Marking the five-year return of the lovable Godzilla is Godzilla: King of the Monsters. His return is a direct sequel to the 2014’s Godzilla and returning is Ken Watanabe as Dr. Ishiro Serizawa and Sally Hawkins as Vivienne Graham. Quite frankly, I forgot a lot about the 2014 film, which is a testament to how much seeing the first film really doesn’t matter. You just have to know, there are giant monsters and they’re about to crush popular cities across the nation.
After losing their son in the 2014 San Francisco disaster by Godzilla and friends, scientists/zoologist/knows-better-than-us couple Mark Russell (Kyle Chandler) and Dr. Emma Russell (Vera Farmiga) call it quits on their marriage. Mark heads out into the wilderness to take photos of wildlife and Emma takes their daughter Madison (Millie Bobby Brown) to a remote laboratory, where Emma creates a device called Orca that uses the science of bioacoustics (apparently it’s a real thing) to communicate and control these titans.
Emma developed the Orca for an organization known as Monarch. Led by Dr. Serizawa, Monarch has located and currently monitors over seventeen hibernating titans. Their mission is to understand and one day co-exists with these super-extra-large creatures. The Orca device is successfully used to awaken and communicate with the titan known as Mothra. Just as the experiment is declared a success eco-terrorist Alan Jonah (Charles Dance) invades the Monarch facility, kills most of the staff and takes the Orca, Dr. Russell, and Madison hostage.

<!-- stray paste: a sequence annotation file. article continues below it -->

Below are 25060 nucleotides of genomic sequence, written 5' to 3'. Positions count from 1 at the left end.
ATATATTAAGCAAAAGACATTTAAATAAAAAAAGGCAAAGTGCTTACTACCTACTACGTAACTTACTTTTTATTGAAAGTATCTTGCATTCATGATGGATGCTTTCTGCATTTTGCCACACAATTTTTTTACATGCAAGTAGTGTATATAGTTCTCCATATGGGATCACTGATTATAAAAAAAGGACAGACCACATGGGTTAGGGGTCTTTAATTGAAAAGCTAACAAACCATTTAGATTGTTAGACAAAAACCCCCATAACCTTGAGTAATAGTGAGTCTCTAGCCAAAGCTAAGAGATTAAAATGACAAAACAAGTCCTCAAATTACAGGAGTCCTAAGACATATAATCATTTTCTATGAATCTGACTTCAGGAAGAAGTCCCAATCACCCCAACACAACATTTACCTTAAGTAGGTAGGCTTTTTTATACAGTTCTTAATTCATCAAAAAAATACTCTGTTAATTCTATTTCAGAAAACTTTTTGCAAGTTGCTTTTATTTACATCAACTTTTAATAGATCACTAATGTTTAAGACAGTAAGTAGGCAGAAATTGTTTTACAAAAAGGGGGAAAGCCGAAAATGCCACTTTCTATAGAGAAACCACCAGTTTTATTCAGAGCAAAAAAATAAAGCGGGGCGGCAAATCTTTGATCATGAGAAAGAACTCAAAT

“…Emma creates a device called Orca that uses the science of bioacoustics…to communicate and control these titans.”
Alan’s motivations are quickly revealed, as he plans to release all the Titans and have them wipe humanity off the face of the earth and bring balance once again to nature. As you’d guess, Alan’s plan works as he releases the three-headed hydra known as King Ghidorah, the only Titan who can stand toe-to-toe with Godzilla himself. While the general plan of releasing the titans works, it is not without disastrous consequences.
"…you’ll have fun, but you’re not going to walk away feeling like you saw something spectacular"
You kind of point out the problem I had with this film. They don’t seem to get that we want to SEE the fight. Setting it at night and during rain and shooting it in a lot of close shots is not the answer. Where are the wide shots where we can see these monsters lumbering over the city? Any time they show them they cut away so fast you don’t have the time to take in what you’re seeing. These fights need to be shot like a boxing match on TV for them to be truly fun. How it is now just feels like a blur of images that are hard to decipher.